One of the things I love about my job is that, most of the time, I'm working with healthy animals and trying to keep them healthy. Working on the "herd level" is challenging and stimulating and takes skills both with animals and people. In fact, herd health work is often more about people and people management than it is about animals.
That said, no one becomes a veterinarian without a love for animals and I'm certainly no different. Helping an animal feel better, reduce her pain or enable her to get back to her job making milk is at the core of what I love about being a vet. That brings us to today's adventure with Petunia.
|Petunia keeping my office manager company|
This is Petunia. She was born a little over a week ago in a barn in Colchester, Vermont. Petunia was born prematurely and weighed less than 30 pounds at birth (normally a Holstein calf is 70 - 90 pounds). My associate Annie adopted her when the farmer who owns her mom wasn't able to provide the intensive care a premie would require. Annie hopes to add Petunia to her growing menagerie of sheep, barn cats and rescued hound dogs.
Petunia has been a project, to say the least. Some friends of Annie's, who work from home and can watch Petunia throughout the day, have offered to keep Petunia and care for her on their small farm until she is strong enough for Annie to bring home. Petunia has an IV catheter in her neck so she can receive daily IV fluids and has just begun to drink milk in the past few days. So far, she has enjoyed getting to know the geese, sheep, pigs and dogs at her adopted home.
As a precaution, Annie performed a blood test on Petunia to gauge the strength of her organs and check on the status of her immune system. The test results made us suspicious her immune system was immature. We also weren't sure how much colostrum she received at birth - a critical part of a newborn calf's immunity.
This morning Petunia's hosts called worried about her. She had been active early in the morning but later began to become depressed and uninterested in her milk. When we examined her we discovered she had a fever and was a little dehydrated. After a bag of IV fluids with some added energy she perked right up. Still, we were worried about her low blood proteins indicating a lack of immunity. We decided we needed to provide her with additional antibodies by giving her a blood transfusion.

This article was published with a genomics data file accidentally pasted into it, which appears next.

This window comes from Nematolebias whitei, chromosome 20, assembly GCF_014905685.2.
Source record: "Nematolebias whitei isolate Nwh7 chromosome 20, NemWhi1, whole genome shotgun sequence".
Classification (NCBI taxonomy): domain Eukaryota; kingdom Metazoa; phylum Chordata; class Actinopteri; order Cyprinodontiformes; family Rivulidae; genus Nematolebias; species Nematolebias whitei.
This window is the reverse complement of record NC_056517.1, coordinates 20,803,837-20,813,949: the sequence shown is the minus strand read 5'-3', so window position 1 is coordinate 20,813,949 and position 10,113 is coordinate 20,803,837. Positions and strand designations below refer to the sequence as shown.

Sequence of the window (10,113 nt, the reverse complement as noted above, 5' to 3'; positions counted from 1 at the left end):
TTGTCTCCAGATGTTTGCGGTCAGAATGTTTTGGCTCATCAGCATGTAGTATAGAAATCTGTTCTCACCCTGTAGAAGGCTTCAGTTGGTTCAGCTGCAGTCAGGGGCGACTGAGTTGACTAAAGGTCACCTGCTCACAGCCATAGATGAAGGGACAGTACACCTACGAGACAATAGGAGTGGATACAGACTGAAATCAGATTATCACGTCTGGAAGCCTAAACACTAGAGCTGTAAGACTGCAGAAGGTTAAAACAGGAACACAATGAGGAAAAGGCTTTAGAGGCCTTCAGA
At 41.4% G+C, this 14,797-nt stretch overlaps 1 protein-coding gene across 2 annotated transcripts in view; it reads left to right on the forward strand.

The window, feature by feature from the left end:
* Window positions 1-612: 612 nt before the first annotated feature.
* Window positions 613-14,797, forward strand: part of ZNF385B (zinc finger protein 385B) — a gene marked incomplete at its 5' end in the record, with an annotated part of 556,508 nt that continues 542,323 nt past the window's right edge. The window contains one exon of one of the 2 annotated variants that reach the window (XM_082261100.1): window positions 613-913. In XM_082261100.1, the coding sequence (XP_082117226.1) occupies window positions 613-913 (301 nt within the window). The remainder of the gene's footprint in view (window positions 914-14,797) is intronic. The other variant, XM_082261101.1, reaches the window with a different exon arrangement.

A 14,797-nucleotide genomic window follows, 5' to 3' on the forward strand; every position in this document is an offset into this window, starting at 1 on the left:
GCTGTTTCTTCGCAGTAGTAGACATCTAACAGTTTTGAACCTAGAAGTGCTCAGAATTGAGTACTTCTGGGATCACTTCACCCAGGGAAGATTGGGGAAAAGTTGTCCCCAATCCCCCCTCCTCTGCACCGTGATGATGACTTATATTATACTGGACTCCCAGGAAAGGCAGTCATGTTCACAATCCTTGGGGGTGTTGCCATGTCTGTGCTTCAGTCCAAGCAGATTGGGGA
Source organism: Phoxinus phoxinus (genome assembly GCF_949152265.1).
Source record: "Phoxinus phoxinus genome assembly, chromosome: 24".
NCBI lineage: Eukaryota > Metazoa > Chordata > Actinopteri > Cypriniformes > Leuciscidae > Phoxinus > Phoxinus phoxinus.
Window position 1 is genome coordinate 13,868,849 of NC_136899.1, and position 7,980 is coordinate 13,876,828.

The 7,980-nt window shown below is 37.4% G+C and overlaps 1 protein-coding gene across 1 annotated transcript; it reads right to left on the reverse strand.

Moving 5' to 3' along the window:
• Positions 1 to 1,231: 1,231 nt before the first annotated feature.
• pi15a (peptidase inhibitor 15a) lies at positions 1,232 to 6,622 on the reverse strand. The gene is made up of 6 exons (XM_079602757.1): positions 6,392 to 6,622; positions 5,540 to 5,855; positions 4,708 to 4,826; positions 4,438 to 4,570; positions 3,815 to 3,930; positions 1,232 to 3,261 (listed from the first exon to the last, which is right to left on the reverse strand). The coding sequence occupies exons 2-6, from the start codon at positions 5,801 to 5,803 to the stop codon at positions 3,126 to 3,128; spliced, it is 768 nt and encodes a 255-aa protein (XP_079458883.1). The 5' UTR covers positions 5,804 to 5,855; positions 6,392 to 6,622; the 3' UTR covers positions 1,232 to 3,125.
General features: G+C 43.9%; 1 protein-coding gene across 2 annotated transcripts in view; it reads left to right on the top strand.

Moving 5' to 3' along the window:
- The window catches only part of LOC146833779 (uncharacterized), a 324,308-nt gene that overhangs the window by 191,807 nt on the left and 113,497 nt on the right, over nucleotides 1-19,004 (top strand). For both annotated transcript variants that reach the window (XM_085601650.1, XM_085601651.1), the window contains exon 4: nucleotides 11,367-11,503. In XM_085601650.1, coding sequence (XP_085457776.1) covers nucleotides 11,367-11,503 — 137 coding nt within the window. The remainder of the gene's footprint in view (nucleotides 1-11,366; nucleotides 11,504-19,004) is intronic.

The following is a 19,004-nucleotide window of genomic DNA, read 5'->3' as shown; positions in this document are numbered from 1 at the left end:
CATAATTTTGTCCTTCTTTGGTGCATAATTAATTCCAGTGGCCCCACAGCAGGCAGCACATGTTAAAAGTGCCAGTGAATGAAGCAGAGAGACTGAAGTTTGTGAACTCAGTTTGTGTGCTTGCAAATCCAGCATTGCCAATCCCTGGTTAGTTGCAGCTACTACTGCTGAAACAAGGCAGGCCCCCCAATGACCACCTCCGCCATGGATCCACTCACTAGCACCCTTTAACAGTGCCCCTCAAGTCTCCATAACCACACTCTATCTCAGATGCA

Unlike people and some other animals, each cow has an individual blood type so transfusing blood from one animal to another without testing for blood type is possible as long as you don't transfuse from the same animal twice. We hoped that by drawing blood from a healthy adult cow we could provide antibodies to help protect Petunia from disease right away. One of my large farm clients generously agreed to let me draw some blood from one of his healthy fresh cows for the transfusion. Cow #6024 was standing at the bunk eating hay when I arrived so she volunteered by default. We clipped hair over her jugular vein, scrubbed the site and inserted a needle attached to a bag with solution intended to keep the blood from clotting and quickly filled the bag with 6024's precious gift. Valerie Koenig, a senior veterinary student visiting from Tufts University, was a great help.
|Collecting blood for our transfusion|
When we returned to the office, Valerie and I gave Petunia the blood transfusion through her IV catheter.
Petunia slept the rest of the morning (except when she irrigated my office manager's corner of the office - a result of her IV fluids) but woke up and recognized Heidi when she returned to bring her home. Thanks to 6024's gift Petunia now has a fighting chance and we hope she continues to strengthen over the next few days.